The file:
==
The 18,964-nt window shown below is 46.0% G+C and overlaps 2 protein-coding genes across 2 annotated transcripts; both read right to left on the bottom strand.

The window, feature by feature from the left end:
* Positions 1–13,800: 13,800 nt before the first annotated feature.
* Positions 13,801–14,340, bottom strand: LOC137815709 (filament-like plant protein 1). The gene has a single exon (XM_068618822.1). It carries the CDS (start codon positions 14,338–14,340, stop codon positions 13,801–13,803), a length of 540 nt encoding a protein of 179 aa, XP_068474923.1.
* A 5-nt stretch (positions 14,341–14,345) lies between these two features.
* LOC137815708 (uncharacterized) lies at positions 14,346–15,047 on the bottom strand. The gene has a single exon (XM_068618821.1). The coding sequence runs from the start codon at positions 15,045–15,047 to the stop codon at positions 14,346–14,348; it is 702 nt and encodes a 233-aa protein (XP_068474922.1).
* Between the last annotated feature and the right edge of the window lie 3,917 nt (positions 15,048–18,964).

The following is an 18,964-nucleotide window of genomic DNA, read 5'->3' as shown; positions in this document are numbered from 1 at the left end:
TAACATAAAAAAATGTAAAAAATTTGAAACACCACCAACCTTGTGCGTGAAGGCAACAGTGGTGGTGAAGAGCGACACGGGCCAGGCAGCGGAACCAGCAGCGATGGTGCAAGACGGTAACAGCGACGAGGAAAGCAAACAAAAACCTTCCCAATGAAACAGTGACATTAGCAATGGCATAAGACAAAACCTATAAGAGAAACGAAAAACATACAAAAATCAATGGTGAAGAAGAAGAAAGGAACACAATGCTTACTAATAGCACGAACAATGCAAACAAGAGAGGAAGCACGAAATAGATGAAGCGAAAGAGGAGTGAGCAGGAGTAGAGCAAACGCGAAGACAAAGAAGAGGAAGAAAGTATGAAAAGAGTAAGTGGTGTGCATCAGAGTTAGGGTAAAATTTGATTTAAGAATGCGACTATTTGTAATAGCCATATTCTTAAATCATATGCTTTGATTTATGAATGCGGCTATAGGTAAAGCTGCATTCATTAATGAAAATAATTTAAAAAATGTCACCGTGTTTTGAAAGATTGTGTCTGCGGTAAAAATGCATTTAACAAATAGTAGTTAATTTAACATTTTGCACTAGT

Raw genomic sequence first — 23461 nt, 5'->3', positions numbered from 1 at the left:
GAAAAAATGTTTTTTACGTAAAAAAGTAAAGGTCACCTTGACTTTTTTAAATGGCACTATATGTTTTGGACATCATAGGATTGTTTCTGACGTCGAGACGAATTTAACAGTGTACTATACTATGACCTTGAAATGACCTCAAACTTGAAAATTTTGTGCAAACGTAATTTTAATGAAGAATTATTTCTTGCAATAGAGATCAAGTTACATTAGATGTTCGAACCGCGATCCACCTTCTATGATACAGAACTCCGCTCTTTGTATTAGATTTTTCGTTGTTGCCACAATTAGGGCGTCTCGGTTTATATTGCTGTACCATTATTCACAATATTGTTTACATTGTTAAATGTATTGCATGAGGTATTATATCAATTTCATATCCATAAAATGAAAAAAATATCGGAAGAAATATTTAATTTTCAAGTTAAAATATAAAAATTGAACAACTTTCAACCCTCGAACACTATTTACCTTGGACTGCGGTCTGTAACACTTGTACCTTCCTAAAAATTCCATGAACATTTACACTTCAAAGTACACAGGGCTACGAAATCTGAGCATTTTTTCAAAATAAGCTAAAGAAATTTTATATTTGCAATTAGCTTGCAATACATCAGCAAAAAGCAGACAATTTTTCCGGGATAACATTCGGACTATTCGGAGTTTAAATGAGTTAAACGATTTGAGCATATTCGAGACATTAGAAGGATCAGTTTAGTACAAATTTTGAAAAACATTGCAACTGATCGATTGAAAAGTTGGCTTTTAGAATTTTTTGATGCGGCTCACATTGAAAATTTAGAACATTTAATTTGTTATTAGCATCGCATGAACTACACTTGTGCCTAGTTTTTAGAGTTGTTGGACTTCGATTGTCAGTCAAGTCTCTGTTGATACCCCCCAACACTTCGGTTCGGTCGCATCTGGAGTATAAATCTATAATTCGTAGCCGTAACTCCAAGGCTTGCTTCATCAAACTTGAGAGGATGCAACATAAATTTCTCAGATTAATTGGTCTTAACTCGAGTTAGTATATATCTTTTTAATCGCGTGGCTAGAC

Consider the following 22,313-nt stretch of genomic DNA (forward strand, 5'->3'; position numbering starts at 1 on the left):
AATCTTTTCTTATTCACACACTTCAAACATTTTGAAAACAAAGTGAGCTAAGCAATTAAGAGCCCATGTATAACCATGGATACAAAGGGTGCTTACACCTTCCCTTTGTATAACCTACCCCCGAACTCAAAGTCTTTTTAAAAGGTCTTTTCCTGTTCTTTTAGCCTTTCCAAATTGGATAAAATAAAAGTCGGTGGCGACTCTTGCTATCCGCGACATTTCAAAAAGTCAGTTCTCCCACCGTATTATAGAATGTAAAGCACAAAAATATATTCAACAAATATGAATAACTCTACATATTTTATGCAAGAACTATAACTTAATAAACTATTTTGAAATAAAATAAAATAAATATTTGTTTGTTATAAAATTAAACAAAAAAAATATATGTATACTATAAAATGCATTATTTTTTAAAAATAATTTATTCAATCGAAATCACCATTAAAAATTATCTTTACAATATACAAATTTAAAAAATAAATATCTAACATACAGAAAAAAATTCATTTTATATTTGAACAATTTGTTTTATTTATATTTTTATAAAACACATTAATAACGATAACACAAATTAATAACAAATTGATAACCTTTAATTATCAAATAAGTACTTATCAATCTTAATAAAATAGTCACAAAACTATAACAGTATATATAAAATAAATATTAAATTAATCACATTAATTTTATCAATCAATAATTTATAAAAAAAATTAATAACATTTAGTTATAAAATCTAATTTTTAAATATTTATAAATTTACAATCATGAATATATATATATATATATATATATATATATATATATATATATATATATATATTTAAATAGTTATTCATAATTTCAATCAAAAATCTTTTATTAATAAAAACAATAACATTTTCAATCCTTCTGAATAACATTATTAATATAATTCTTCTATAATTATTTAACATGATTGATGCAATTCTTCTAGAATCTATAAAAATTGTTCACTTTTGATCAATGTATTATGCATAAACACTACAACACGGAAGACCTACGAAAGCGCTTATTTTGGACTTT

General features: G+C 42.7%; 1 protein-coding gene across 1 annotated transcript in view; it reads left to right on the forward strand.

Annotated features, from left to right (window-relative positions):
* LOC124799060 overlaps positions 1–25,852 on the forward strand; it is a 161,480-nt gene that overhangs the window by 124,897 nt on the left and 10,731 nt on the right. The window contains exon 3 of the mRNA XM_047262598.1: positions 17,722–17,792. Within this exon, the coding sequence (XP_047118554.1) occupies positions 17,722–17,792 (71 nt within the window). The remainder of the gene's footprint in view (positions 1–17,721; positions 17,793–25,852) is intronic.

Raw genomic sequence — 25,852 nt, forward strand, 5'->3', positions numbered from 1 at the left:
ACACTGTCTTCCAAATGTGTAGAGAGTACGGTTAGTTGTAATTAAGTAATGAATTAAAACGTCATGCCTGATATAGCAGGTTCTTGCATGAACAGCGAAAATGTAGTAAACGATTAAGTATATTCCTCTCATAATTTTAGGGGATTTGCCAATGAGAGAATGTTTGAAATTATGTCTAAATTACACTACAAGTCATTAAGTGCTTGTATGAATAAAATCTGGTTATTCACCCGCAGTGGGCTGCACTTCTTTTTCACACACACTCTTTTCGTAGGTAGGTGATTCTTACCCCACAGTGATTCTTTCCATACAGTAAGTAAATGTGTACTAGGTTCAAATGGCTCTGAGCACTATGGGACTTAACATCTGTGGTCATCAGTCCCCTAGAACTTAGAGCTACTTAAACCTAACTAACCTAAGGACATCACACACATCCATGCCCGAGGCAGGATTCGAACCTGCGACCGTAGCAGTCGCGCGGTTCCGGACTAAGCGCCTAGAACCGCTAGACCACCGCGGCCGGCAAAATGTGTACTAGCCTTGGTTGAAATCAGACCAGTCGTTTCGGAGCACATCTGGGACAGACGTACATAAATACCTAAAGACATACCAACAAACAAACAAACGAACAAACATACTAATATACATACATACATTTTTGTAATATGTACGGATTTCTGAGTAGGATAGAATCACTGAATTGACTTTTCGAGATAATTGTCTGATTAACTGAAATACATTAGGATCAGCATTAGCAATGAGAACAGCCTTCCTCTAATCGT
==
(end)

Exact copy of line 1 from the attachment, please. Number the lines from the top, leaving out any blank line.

The 18,964-nt window shown below is 46.0% G+C and overlaps 2 protein-coding genes across 2 annotated transcripts; both read right to left on the bottom strand.